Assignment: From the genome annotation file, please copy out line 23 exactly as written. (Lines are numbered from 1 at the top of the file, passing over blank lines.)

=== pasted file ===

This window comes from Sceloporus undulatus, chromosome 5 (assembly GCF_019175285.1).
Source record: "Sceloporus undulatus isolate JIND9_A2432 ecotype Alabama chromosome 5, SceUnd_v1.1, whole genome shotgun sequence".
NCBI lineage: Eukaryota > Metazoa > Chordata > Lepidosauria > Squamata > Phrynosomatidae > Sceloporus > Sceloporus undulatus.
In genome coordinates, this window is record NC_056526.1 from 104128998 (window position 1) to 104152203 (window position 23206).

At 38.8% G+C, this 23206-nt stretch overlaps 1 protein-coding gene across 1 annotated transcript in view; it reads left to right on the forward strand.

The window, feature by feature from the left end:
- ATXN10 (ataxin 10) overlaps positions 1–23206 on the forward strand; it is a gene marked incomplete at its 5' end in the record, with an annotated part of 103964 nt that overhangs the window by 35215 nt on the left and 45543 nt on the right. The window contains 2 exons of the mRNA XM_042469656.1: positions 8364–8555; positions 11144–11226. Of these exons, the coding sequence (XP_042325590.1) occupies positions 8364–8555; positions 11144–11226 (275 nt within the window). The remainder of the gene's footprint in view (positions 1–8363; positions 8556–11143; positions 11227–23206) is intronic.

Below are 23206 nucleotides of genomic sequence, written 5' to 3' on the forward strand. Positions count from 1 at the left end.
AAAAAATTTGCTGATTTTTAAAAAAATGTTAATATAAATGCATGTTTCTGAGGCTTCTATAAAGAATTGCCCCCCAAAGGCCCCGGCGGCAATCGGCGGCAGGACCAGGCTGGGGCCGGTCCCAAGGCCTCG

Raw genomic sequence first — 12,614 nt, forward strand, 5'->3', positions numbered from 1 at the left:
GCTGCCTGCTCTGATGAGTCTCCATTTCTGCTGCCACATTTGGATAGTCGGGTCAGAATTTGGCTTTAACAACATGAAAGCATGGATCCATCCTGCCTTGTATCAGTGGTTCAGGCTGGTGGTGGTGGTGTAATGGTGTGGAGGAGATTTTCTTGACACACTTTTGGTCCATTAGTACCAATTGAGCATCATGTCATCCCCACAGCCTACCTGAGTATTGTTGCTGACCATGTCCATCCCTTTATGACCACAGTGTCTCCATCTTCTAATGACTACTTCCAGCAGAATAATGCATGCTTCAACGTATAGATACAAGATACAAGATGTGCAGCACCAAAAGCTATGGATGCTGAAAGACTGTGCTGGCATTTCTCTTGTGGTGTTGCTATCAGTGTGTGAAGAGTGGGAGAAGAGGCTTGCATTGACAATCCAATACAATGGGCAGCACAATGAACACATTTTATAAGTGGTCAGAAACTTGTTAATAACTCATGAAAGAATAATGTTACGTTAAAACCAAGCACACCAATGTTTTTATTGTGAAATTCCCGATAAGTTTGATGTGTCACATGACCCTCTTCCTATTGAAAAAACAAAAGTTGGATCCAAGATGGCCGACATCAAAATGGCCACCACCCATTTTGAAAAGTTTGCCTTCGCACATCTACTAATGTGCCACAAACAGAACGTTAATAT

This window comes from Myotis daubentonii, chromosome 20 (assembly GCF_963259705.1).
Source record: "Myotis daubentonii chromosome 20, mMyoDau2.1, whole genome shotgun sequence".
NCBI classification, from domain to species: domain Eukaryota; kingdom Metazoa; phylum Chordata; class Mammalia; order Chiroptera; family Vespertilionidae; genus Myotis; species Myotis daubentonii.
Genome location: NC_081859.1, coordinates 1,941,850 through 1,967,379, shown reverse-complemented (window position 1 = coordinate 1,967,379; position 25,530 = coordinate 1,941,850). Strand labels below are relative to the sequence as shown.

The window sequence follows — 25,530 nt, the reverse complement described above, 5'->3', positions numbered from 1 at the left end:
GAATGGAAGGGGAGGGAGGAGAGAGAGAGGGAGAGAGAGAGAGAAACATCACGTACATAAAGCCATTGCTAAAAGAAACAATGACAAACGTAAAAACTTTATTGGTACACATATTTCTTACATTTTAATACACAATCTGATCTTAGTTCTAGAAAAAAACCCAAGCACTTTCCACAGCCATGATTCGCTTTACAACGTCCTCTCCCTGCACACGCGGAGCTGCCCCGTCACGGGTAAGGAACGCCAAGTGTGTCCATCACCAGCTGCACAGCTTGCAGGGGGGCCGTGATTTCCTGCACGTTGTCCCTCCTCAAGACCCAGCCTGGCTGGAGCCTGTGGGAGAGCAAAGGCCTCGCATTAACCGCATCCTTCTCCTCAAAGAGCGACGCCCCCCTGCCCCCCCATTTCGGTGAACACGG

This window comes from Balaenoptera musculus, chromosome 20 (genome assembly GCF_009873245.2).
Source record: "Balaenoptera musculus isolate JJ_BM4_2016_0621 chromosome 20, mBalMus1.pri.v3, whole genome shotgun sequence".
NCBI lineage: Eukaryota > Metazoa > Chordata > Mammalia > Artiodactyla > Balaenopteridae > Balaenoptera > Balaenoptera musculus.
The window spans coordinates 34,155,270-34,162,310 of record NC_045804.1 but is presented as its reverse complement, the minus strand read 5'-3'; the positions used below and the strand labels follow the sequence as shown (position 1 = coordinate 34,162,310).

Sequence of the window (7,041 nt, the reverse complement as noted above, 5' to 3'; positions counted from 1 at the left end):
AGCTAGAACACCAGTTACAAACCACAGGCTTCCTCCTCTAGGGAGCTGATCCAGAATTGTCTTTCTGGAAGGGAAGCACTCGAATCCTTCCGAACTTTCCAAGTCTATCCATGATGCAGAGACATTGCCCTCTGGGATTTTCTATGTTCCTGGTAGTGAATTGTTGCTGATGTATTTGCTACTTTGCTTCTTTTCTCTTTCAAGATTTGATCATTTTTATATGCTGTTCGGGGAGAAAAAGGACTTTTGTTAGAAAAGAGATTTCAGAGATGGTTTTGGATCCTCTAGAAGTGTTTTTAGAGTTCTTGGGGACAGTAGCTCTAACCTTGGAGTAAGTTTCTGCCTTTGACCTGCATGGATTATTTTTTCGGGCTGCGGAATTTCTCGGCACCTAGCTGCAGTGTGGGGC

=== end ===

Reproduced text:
AGCTAGAACACCAGTTACAAACCACAGGCTTCCTCCTCTAGGGAGCTGATCCAGAATTGTCTTTCTGGAAGGGAAGCACTCGAATCCTTCCGAACTTTCCAAGTCTATCCATGATGCAGAGACATTGCCCTCTGGGATTTTCTATGTTCCTGGTAGTGAATTGTTGCTGATGTATTTGCTACTTTGCTTCTTTTCTCTTTCAAGATTTGATCATTTTTATATGCTGTTCGGGGAGAAAAAGGACTTTTGTTAGAAAAGAGATTTCAGAGATGGTTTTGGATCCTCTAGAAGTGTTTTTAGAGTTCTTGGGGACAGTAGCTCTAACCTTGGAGTAAGTTTCTGCCTTTGACCTGCATGGATTATTTTTTCGGGCTGCGGAATTTCTCGGCACCTAGCTGCAGTGTGGGGC